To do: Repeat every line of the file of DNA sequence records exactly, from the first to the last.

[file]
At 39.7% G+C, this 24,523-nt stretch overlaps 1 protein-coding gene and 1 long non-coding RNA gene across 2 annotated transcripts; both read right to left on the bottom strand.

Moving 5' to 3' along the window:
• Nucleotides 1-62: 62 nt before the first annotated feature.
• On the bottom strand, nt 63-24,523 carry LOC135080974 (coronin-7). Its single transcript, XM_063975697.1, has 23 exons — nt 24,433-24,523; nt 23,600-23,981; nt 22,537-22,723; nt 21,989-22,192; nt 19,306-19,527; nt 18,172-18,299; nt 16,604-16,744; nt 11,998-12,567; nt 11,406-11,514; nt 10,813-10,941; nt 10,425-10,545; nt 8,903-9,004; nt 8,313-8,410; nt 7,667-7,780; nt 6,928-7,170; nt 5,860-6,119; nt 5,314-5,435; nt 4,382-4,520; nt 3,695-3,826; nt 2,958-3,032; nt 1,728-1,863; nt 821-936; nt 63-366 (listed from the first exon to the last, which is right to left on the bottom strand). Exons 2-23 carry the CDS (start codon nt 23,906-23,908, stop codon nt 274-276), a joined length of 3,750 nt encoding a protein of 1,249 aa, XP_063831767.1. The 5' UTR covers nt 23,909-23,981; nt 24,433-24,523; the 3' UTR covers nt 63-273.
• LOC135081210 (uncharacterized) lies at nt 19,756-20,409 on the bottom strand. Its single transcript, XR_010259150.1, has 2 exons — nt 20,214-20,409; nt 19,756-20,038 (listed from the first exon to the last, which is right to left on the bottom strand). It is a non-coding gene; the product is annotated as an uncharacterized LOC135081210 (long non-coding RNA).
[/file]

At 39.7% G+C, this 24,523-nt stretch overlaps 1 protein-coding gene and 1 long non-coding RNA gene across 2 annotated transcripts; both read right to left on the bottom strand.

Moving 5' to 3' along the window:
• Nucleotides 1-62: 62 nt before the first annotated feature.
• On the bottom strand, nt 63-24,523 carry LOC135080974 (coronin-7). Its single transcript, XM_063975697.1, has 23 exons — nt 24,433-24,523; nt 23,600-23,981; nt 22,537-22,723; nt 21,989-22,192; nt 19,306-19,527; nt 18,172-18,299; nt 16,604-16,744; nt 11,998-12,567; nt 11,406-11,514; nt 10,813-10,941; nt 10,425-10,545; nt 8,903-9,004; nt 8,313-8,410; nt 7,667-7,780; nt 6,928-7,170; nt 5,860-6,119; nt 5,314-5,435; nt 4,382-4,520; nt 3,695-3,826; nt 2,958-3,032; nt 1,728-1,863; nt 821-936; nt 63-366 (listed from the first exon to the last, which is right to left on the bottom strand). Exons 2-23 carry the CDS (start codon nt 23,906-23,908, stop codon nt 274-276), a joined length of 3,750 nt encoding a protein of 1,249 aa, XP_063831767.1. The 5' UTR covers nt 23,909-23,981; nt 24,433-24,523; the 3' UTR covers nt 63-273.
• LOC135081210 (uncharacterized) lies at nt 19,756-20,409 on the bottom strand. Its single transcript, XR_010259150.1, has 2 exons — nt 20,214-20,409; nt 19,756-20,038 (listed from the first exon to the last, which is right to left on the bottom strand). It is a non-coding gene; the product is annotated as an uncharacterized LOC135081210 (long non-coding RNA).